First baseman Prince Fielder and right fielder Corey Hart are effectively baseball independents, playing for the Brewers while simultaneously auditioning for other clubs who would love to acquire either via trade before the July 31 deadline. Fielder has said he doesn't care about the rumors, while Hart insists he'd like to stay in Milwaukee. At least he's savvy enough to know that's not possible: "Every time we play somebody I'm rumored with, I try to be nice," Hart told mlb.com. "Just in case."
With Lou Piniella's announcement earlier this week that he would retire at season's end, two of the four leaders in wins among active managers -- Atlanta's Bobby Cox (2,468) and Piniella (1,827) -- will depart their respective dugout benches before 2011. But Piniella's retirement couldn't be more different than Cox's, with the Braves leading the NL East and the Cubs having fallen to a distant third in the NL Central. In other words, Cox is on a victory lap; Piniella is on a farewell tour.
The Indians have beaten the Rays 17 straight times at home, a remarkable oddity given the club's divergent fortunes the last three seasons. That streak, which will be put to the test this weekend in Cleveland's Progressive Field, dates back to Sept. 29 2005, when the Indians' C.C. Sabathia (back when he used initials in his first name) outdueled then-Devil Rays starter Casey Fossum (back when the franchise had a first name). The last Indians' starter to lose at home to Tampa Bay? Cliff Lee.
The shine has worn off for interim manager Ned Yost. Until just before the All-Star break, the Royals had played above-.500 ball for Yost, but now they're in a full freefall, enduring a recent six-game losing streak. It's officially time to play the prospects, of whom the Royals have many promising ones, but several -- especially Alex Gordon, Kila Ka'aihue and now Mike Moustakas -- are all wallowing in Triple-A, perhaps because, as Joe Posnanski noted, Kansas City values the wrong offensive skills.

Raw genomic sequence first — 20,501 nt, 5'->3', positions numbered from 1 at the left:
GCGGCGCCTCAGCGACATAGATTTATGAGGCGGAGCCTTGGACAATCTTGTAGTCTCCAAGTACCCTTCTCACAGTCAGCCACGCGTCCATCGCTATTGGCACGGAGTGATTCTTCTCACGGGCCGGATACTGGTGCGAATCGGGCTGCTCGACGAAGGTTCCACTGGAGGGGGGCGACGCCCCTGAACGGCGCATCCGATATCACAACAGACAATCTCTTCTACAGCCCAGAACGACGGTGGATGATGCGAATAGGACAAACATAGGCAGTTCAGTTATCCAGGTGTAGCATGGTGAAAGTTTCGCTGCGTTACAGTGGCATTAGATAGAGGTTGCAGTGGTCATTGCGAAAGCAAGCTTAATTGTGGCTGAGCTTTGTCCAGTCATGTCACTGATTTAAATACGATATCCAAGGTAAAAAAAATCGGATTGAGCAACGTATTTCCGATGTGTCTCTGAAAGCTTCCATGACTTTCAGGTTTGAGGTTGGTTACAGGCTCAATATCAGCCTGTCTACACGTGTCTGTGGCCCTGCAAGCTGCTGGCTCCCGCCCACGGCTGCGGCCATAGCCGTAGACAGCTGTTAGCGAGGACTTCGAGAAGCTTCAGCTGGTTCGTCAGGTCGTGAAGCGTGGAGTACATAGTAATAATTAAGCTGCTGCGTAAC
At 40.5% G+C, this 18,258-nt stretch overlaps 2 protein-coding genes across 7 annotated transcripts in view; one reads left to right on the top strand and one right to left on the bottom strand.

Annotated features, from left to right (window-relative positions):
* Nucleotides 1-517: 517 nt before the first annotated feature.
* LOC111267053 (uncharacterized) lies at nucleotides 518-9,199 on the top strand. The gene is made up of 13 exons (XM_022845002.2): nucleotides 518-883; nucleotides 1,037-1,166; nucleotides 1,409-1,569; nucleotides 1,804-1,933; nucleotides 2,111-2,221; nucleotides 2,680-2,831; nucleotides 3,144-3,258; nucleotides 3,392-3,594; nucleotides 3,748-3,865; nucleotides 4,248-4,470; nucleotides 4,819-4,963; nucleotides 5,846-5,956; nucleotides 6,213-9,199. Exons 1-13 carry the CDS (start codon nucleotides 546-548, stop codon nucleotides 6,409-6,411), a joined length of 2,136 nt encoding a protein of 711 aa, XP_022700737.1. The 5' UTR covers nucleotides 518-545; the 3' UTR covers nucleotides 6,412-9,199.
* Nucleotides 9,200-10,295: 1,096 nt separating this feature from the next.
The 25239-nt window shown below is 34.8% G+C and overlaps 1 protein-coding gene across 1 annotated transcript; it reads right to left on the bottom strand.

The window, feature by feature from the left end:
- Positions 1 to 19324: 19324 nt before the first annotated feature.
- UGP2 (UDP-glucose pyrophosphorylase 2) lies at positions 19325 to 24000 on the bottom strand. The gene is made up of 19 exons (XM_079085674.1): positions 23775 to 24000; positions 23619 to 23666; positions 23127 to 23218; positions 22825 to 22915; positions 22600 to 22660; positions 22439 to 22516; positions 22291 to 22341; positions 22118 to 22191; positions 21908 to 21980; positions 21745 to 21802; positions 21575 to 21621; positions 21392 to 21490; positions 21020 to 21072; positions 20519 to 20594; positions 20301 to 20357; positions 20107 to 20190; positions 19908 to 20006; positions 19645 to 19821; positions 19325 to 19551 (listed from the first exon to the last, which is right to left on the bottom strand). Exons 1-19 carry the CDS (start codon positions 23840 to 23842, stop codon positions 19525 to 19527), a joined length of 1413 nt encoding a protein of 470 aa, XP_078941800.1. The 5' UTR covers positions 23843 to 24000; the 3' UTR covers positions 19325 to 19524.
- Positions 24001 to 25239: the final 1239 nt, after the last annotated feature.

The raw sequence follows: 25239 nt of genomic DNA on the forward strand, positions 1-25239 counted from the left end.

The Nationals' bullpen has been the club's strength this year, and over the weekend it proved it could succeed even under extreme circumstances. While visiting the Marlins, a bee hive was discovered near the visiting bullpen in Sun Life Stadium (and also in two sections down the third-base line). Washington's bullpen didn't allow a run in seven innings of work in the three game-series, and the bees were shutout too: No fans or relievers were reported to have been stung.
Should Roy Oswalt waive his no-trade clause and accept a deal to Philadelphia or anywhere else, he will be leaving the only organization he's ever known, after being drafted by the Astros in 1996 in the 23rd round. He is one of three players from the 23rd round of that draft to have reached the majors: infielder Jason Smith, a onetime Astros teammate of Oswalt's, and Cubs starter Ted Lilly, who was taken four picks after Oswalt.
Right fielder Justin Upton and center fielder Chris Young took up bowling last offseason, and Young said earlier this season that on their best days they score around 200 -- and on the worst days only about 130. "We've been working on our spin ball," Young said. "Just like his baseball swing, Justin's bowling stroke is real smooth and real effortless." Before a competition against the coaches in spring training, Upton and Young decided to look "professional," Young said, so they bought their own bowling balls and matching red and black-and-white checkered bowling shoes. Given the Diamondbacks' season, they'll have no trouble being back on the lanes to hone their hobby by early October.
The Mariners have one ace atop their rotation (Felix Hernandez), but they traded another (Cliff Lee) and just lost a former ace (Erik Bedard), whose rehab from surgery to repair a torn shoulder labrum hit a major snag. Bedard, who last pitched in the majors on July 25, 2009, had advanced to Triple-A and was set to be activated by Seattle before experiencing discomfort in the shoulder. With the Mariners far from contention, there's no rush to get him back this season. When the Seattle Times asked him recently if he'd pitch again this season, Bedard answered "probably not."
On Tuesday night First Lady visited Baltimore to enlist the Orioles and Major League Baseball in her "Let's Move!" campaign to promote healthy eating and prevent childhood obesity. It's a great idea, though the venue has to be questioned, given that Camden Yards is one of 19 major-league parks with an all-you-can-eat section.
The Pirates have had such extraordinary roster turnover that only two -- two! -- position players who had a major-league at bat for them in 2008 have also had an at bat for them in 2010: catcher Ryan Doumit and first baseman/right fielder Steven Pearce. Only Doumit has survived since '07.
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